Apple Watch Detect Coronavirus? Top Google Pixel People Leave; Waymo AI-Vectors to Predict Pedestrians & Bikes; Senate Votes Against Ban on Snooping on Internet HistoryPosted: May 14, 2020
Stanford is gearing up for a wearables study to determine if the Apple Watch could detect the coronavirus. According to 9to5mac.com, they want to see if data like ECG and respiration rate can be used to track COVID-19 and other infectious diseases…even before any symptoms present themselves. If you have An Apple Watch Series 4 or other wearable like a Fitbit that can detect ECG, and are interested, hit this link: https://redcap.stanford.edu/surveys/?s=YJ3FRCWX8X. In order to participate, you’ll need to agree to three things:
1 Wear your device continuously
2 Download an app
3 Fill out a daily symptom survey (which takes 1-2 minutes)
The study will run for up to two years, but they hope to complete the first phase in a matter of weeks.
A couple of major members of the Pixel team, Marc Levoy and Mario Queiroz, have left. Techcrunch.com reports that both Levoy and Queiroz were key members of the imaging team, and were widely believed to be major players in developing the Pixel’s amazing camera capabilities. Some observers believe the two were pushed out after Google was disappointed with the penetration of the Pixel into the smartphone market. The budget Pixel 3A has gotten decent numbers, as opposed to the hero model. The upgrade to the Pixel 4A has been delayed due to the coronavirus.
As is obvious…even to cameras with a speck of programming behind them…cars and trucks are big. Pedestrians and bicyclists are harder for self-driving AI to pick up. Now, venturebeat.com says Google’s Waymo has taken the wraps off an AI model it claims will “significantly” improved its driverless systems’ ability to predict the behavior of pedestrians, cyclists, and drivers. Called VectorNet, it ostensibly provides more accurate projections while requiring less computing compared with previous approaches. VectorNet helps predict movements of road users using info from maps and sensor data to alert the ‘full-stack’ driverless system. The VectorNet system essentially adds info to maps like traffic signs, lanes, and round boundaries. The system has an added bonus of taking computing load from the primary driving stack. Waymo just resumed road testing its self driving cars a week ago, after a pause due to the shelter-in-place.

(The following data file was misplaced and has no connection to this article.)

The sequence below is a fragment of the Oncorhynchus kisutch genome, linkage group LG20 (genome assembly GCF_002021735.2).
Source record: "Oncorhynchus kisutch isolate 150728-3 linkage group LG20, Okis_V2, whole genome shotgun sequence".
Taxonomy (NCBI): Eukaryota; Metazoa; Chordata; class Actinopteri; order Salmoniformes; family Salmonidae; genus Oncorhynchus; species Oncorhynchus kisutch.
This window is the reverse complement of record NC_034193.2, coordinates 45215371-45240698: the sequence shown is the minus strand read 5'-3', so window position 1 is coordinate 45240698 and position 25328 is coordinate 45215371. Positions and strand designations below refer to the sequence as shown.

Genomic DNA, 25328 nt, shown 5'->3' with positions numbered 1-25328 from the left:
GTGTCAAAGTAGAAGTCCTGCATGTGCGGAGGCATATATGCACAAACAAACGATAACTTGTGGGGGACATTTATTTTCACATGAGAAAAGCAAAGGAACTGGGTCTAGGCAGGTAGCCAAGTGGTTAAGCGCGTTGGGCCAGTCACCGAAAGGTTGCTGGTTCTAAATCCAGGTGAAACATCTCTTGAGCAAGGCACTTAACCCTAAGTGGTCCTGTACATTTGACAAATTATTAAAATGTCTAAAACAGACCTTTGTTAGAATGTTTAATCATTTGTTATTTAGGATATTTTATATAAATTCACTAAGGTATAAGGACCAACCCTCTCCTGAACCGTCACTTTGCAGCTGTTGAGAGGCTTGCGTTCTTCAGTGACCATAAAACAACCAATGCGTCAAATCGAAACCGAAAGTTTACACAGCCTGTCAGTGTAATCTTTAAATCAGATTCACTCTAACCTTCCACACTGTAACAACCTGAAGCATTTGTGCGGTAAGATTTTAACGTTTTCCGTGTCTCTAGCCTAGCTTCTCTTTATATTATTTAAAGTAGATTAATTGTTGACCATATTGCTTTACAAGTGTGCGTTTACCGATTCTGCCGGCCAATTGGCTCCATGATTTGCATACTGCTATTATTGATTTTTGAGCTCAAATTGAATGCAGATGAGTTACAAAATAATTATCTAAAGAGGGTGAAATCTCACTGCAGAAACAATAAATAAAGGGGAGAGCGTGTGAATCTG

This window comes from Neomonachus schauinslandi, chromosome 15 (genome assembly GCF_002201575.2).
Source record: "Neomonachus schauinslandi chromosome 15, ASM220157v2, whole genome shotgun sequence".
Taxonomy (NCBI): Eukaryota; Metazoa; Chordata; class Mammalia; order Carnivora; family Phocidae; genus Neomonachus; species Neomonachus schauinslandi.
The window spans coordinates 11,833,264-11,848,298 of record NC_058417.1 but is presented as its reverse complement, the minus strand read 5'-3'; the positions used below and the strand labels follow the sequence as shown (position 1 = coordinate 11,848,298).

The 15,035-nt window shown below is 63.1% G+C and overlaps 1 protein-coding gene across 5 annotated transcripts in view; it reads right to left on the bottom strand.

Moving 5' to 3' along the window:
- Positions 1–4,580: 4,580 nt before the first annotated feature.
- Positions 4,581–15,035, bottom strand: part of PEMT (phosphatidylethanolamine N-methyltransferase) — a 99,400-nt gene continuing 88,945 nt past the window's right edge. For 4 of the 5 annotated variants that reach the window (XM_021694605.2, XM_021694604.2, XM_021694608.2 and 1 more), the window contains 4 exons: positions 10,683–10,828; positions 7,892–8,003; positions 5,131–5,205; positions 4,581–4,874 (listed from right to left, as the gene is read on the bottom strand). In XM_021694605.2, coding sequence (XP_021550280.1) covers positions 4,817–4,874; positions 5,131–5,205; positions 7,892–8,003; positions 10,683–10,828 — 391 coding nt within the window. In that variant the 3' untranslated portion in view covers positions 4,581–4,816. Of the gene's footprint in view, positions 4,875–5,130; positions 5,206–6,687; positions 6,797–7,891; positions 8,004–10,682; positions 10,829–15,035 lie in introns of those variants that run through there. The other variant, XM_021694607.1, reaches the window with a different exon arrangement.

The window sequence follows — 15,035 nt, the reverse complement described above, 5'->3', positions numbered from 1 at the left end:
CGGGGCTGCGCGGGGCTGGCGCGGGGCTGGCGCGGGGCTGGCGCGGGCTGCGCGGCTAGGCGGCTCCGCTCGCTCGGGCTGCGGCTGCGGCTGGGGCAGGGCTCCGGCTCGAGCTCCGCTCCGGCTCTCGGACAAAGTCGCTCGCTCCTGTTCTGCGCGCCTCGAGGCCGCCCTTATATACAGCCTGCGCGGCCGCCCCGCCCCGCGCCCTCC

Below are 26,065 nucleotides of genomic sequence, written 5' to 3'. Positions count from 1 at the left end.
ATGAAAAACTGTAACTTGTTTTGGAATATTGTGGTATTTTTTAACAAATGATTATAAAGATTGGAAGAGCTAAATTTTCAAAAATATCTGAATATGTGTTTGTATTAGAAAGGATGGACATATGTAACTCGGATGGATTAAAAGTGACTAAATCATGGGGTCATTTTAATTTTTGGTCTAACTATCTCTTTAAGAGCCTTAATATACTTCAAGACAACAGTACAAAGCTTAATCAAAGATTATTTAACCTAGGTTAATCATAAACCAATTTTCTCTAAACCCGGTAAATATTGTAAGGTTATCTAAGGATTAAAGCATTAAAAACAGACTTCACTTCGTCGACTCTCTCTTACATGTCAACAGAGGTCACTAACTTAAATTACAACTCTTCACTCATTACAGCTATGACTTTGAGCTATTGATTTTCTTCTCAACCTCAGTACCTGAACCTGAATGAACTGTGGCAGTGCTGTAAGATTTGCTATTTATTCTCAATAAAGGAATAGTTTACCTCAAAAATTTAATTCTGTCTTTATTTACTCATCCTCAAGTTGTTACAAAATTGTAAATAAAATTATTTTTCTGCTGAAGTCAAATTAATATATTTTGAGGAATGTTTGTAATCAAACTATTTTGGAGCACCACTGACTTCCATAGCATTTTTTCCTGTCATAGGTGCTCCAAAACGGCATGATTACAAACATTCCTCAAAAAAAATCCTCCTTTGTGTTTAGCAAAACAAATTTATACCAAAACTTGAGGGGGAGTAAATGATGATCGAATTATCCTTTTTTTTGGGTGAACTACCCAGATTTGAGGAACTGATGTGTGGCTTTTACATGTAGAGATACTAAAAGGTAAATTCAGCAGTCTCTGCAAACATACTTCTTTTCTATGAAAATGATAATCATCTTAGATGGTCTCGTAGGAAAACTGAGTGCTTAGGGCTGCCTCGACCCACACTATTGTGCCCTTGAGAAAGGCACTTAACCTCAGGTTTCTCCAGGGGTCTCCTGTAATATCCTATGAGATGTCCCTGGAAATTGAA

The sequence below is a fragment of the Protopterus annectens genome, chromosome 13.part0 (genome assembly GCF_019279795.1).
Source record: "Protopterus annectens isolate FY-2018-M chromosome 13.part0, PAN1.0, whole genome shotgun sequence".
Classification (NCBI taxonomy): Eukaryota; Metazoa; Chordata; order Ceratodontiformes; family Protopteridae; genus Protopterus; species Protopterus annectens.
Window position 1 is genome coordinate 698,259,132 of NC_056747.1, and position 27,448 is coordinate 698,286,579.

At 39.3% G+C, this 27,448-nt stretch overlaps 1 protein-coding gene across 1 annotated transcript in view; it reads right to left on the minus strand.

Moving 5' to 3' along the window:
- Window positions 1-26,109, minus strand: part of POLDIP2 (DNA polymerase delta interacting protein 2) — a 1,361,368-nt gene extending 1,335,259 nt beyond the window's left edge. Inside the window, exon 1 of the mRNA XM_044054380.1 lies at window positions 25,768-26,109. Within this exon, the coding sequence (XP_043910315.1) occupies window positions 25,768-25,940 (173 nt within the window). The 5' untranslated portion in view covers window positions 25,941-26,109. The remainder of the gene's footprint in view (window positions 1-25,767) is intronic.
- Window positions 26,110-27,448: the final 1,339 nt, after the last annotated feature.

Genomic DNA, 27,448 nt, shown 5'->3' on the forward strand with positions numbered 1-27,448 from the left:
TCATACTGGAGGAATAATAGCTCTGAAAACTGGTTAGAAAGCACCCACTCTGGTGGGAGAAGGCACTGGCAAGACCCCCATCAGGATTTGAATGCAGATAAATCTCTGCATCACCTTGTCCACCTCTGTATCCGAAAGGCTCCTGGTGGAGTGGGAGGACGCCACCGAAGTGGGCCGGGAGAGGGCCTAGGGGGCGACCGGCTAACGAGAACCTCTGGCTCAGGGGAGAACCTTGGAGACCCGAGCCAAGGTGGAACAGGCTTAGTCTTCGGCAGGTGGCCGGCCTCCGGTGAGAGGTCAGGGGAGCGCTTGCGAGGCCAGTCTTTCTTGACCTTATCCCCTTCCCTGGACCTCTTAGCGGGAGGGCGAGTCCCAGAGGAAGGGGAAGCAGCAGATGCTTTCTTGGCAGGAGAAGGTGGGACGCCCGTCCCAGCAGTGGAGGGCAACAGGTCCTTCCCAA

Yesterday, the Senate failed by a single vote to approve an amendment to parts of the Patriot Act that would explicitly bar law enforcement from using it to justify collecting individuals’ internet browser and search history without a warrant. According to Mashable.com, the amendment needed 60 votes to pass, and got 59. 24 Republicans voted for it, 10 Democrats…somewhat amazingly…voted against it, including normally progressive Senators Dianne Feinstein and Sheldon Whitehouse. Senator Bernie Sanders was not present for the vote, which could have made the difference. The amendment was sponsored by Senator Ron Wyden. The Act itself doesn’t specifically allow warrantless searches, but not passing this amendment leaves a great area that is ripe for abuse by police and government authorities…including action against potential political rivals.